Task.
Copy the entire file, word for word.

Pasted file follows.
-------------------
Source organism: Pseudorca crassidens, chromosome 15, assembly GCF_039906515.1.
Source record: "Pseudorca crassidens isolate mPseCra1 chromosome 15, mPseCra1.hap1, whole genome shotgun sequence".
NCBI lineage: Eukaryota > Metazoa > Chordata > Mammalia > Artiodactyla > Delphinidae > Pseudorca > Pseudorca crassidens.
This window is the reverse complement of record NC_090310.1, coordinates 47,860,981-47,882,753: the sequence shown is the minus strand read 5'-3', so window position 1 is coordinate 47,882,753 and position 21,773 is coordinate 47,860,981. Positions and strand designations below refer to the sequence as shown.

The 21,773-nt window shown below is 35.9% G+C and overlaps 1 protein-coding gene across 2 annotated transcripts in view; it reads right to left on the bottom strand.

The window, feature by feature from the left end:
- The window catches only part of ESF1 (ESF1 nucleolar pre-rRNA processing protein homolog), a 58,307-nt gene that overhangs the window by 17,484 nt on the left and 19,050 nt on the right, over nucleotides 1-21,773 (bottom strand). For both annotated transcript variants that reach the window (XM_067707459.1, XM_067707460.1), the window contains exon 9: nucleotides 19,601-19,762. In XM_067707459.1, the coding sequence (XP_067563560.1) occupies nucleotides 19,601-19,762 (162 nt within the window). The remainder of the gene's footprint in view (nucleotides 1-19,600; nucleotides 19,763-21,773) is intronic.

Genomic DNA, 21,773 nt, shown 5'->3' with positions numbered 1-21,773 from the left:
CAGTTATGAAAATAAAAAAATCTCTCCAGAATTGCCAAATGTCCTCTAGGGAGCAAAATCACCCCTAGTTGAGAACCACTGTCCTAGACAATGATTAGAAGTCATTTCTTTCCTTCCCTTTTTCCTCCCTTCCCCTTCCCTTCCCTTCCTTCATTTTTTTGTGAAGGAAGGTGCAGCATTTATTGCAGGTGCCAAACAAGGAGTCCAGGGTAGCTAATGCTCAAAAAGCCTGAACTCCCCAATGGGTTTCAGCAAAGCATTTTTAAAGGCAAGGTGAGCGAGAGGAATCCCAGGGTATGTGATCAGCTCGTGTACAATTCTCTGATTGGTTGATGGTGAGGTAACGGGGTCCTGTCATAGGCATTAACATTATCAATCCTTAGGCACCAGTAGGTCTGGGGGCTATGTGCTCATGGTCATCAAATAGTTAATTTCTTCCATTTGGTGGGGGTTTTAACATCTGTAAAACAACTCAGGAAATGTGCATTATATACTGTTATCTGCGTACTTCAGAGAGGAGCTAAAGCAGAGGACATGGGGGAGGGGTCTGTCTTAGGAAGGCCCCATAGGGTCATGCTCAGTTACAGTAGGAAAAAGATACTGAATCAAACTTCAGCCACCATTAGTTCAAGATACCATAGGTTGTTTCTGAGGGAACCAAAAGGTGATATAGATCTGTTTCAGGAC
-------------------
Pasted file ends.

Source organism: Pseudorca crassidens, chromosome 15, assembly GCF_039906515.1.
Source record: "Pseudorca crassidens isolate mPseCra1 chromosome 15, mPseCra1.hap1, whole genome shotgun sequence".
NCBI lineage: Eukaryota > Metazoa > Chordata > Mammalia > Artiodactyla > Delphinidae > Pseudorca > Pseudorca crassidens.
This window is the reverse complement of record NC_090310.1, coordinates 47,860,981-47,882,753: the sequence shown is the minus strand read 5'-3', so window position 1 is coordinate 47,882,753 and position 21,773 is coordinate 47,860,981. Positions and strand designations below refer to the sequence as shown.

The 21,773-nt window shown below is 35.9% G+C and overlaps 1 protein-coding gene across 2 annotated transcripts in view; it reads right to left on the bottom strand.

The window, feature by feature from the left end:
- The window catches only part of ESF1 (ESF1 nucleolar pre-rRNA processing protein homolog), a 58,307-nt gene that overhangs the window by 17,484 nt on the left and 19,050 nt on the right, over nucleotides 1-21,773 (bottom strand). For both annotated transcript variants that reach the window (XM_067707459.1, XM_067707460.1), the window contains exon 9: nucleotides 19,601-19,762. In XM_067707459.1, the coding sequence (XP_067563560.1) occupies nucleotides 19,601-19,762 (162 nt within the window). The remainder of the gene's footprint in view (nucleotides 1-19,600; nucleotides 19,763-21,773) is intronic.

Genomic DNA, 21,773 nt, shown 5'->3' with positions numbered 1-21,773 from the left:
CAGTTATGAAAATAAAAAAATCTCTCCAGAATTGCCAAATGTCCTCTAGGGAGCAAAATCACCCCTAGTTGAGAACCACTGTCCTAGACAATGATTAGAAGTCATTTCTTTCCTTCCCTTTTTCCTCCCTTCCCCTTCCCTTCCCTTCCTTCATTTTTTTGTGAAGGAAGGTGCAGCATTTATTGCAGGTGCCAAACAAGGAGTCCAGGGTAGCTAATGCTCAAAAAGCCTGAACTCCCCAATGGGTTTCAGCAAAGCATTTTTAAAGGCAAGGTGAGCGAGAGGAATCCCAGGGTATGTGATCAGCTCGTGTACAATTCTCTGATTGGTTGATGGTGAGGTAACGGGGTCCTGTCATAGGCATTAACATTATCAATCCTTAGGCACCAGTAGGTCTGGGGGCTATGTGCTCATGGTCATCAAATAGTTAATTTCTTCCATTTGGTGGGGGTTTTAACATCTGTAAAACAACTCAGGAAATGTGCATTATATACTGTTATCTGCGTACTTCAGAGAGGAGCTAAAGCAGAGGACATGGGGGAGGGGTCTGTCTTAGGAAGGCCCCATAGGGTCATGCTCAGTTACAGTAGGAAAAAGATACTGAATCAAACTTCAGCCACCATTAGTTCAAGATACCATAGGTTGTTTCTGAGGGAACCAAAAGGTGATATAGATCTGTTTCAGGAC